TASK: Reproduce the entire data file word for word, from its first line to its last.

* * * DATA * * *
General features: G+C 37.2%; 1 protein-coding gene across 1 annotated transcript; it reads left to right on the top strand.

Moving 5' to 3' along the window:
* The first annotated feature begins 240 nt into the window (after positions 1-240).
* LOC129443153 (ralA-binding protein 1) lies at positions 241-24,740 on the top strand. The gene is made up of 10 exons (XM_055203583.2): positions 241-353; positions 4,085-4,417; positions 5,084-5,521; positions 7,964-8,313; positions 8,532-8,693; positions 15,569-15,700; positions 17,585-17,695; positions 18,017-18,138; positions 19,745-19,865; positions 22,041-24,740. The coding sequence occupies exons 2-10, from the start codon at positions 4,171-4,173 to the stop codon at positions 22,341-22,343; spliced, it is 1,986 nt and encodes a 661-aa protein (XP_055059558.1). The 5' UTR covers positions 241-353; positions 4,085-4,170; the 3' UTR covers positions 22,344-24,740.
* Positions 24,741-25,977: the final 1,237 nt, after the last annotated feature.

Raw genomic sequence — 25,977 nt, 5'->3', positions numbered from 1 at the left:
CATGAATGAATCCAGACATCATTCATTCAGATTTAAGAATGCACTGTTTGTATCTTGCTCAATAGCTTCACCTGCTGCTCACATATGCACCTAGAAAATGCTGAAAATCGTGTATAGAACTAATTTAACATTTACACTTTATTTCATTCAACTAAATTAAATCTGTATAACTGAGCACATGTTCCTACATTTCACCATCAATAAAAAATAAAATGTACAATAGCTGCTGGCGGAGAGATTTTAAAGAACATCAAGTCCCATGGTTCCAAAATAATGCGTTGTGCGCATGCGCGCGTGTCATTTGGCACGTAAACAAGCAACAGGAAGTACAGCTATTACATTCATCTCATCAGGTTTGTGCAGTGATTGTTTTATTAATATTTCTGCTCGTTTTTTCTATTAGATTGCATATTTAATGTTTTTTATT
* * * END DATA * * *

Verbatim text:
General features: G+C 37.2%; 1 protein-coding gene across 1 annotated transcript; it reads left to right on the top strand.

Moving 5' to 3' along the window:
* The first annotated feature begins 240 nt into the window (after positions 1-240).
* LOC129443153 (ralA-binding protein 1) lies at positions 241-24,740 on the top strand. The gene is made up of 10 exons (XM_055203583.2): positions 241-353; positions 4,085-4,417; positions 5,084-5,521; positions 7,964-8,313; positions 8,532-8,693; positions 15,569-15,700; positions 17,585-17,695; positions 18,017-18,138; positions 19,745-19,865; positions 22,041-24,740. The coding sequence occupies exons 2-10, from the start codon at positions 4,171-4,173 to the stop codon at positions 22,341-22,343; spliced, it is 1,986 nt and encodes a 661-aa protein (XP_055059558.1). The 5' UTR covers positions 241-353; positions 4,085-4,170; the 3' UTR covers positions 22,344-24,740.
* Positions 24,741-25,977: the final 1,237 nt, after the last annotated feature.

Raw genomic sequence — 25,977 nt, 5'->3', positions numbered from 1 at the left:
CATGAATGAATCCAGACATCATTCATTCAGATTTAAGAATGCACTGTTTGTATCTTGCTCAATAGCTTCACCTGCTGCTCACATATGCACCTAGAAAATGCTGAAAATCGTGTATAGAACTAATTTAACATTTACACTTTATTTCATTCAACTAAATTAAATCTGTATAACTGAGCACATGTTCCTACATTTCACCATCAATAAAAAATAAAATGTACAATAGCTGCTGGCGGAGAGATTTTAAAGAACATCAAGTCCCATGGTTCCAAAATAATGCGTTGTGCGCATGCGCGCGTGTCATTTGGCACGTAAACAAGCAACAGGAAGTACAGCTATTACATTCATCTCATCAGGTTTGTGCAGTGATTGTTTTATTAATATTTCTGCTCGTTTTTTCTATTAGATTGCATATTTAATGTTTTTTATT